The water quality of Cane Creek met standards for surface and recreational use in a recent stream study carried out by Western Carolina University students working collaboratively with the Jackson County Health Department.
Four county environmental health specialists worked with students in Tracy Zontek’s water quality courses this fall to conduct the routine stream study. Together, they looked for instances of straight piping, talked with community members and took water samples. Students then measured such water qualities as pH, the amount of dissolved oxygen, turbidity, total hardness, and levels of phosphate, nitrate, iron, sulfate and fecal coliform.
“The students were enthusiastic and asked great questions,” said Jonathan Fouts, a registered environmental health specialist with Jackson County and a Western Carolina alumnus. “They have a genuine care for the environment, and they work well together.”
Zontek, associate professor of environmental health, initially contacted the Jackson County Health Department to explore the possibility of collaborating on a community water quality project. Tonya Howell, a registered environmental health specialist and WCU alumna, said the health department welcomed the opportunity to work together to increase students’ and residents’ awareness of a creek in the community and of the educational and informational role of the health department.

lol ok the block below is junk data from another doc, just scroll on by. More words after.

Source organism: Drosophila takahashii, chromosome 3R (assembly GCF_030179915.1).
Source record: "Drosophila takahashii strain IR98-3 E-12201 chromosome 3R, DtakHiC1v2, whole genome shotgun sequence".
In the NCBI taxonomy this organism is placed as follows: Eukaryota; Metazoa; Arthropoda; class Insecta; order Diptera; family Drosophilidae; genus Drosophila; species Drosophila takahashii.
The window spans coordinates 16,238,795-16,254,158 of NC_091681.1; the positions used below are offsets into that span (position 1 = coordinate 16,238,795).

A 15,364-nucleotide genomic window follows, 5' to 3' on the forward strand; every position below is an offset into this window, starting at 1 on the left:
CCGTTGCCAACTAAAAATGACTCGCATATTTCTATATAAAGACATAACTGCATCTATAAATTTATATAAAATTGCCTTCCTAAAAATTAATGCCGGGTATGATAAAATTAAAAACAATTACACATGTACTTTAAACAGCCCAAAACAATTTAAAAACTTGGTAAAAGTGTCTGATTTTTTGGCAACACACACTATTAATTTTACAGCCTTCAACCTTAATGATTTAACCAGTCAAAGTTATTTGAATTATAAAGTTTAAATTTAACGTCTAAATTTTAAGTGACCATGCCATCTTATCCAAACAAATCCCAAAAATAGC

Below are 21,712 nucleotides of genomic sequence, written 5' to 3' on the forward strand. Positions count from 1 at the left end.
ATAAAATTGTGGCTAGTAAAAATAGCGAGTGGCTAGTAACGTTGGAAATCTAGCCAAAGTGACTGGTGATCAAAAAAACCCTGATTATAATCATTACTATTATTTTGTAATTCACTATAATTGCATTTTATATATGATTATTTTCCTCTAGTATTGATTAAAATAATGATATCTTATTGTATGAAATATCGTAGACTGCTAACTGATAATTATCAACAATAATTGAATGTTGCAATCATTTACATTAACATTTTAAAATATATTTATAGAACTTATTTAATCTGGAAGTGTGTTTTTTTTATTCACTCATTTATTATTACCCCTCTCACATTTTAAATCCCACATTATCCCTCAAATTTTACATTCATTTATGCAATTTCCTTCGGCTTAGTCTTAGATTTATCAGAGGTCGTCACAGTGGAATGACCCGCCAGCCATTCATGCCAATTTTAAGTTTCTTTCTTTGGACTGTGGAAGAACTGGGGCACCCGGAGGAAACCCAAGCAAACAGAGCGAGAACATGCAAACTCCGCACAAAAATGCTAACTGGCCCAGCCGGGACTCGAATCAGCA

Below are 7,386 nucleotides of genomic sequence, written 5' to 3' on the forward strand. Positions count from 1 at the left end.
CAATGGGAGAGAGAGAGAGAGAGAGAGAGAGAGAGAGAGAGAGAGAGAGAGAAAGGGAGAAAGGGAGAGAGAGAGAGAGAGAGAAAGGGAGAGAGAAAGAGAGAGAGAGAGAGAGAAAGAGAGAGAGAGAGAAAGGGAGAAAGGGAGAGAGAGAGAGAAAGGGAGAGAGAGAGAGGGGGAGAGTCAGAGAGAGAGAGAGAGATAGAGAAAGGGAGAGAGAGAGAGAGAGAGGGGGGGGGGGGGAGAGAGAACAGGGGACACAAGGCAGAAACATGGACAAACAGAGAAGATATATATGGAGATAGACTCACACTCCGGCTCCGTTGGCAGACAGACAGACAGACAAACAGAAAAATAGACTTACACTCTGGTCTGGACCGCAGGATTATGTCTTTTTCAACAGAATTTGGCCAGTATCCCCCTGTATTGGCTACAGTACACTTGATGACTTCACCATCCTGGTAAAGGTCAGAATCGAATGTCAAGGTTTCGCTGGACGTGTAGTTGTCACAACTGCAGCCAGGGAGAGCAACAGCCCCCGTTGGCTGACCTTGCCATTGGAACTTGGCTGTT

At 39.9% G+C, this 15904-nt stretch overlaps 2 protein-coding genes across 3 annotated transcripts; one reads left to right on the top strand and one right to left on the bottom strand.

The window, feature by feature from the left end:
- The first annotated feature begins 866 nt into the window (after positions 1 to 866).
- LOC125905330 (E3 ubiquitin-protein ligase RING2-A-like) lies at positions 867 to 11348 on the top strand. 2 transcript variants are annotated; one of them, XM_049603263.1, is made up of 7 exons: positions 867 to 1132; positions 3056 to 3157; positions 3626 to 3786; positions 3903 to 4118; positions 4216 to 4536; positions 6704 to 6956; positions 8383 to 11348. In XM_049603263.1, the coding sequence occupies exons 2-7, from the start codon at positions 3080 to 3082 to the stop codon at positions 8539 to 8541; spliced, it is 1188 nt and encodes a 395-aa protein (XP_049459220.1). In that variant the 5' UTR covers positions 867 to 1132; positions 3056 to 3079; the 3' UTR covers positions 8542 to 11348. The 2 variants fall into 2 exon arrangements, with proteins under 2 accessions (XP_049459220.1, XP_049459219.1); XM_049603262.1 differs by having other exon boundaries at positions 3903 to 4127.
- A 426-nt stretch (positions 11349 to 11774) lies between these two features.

Students shared their results in a technical lab report and presentation that participating Cane Creek residents were invited to attend. Students also recommended in their presentation measures that could further enhance water quality, such as encouraging residents to pick up dog excrement, use fertilizer with care, have septic tanks pumped every three to five years, refrain from dumping oil or grease, and use erosion control measures.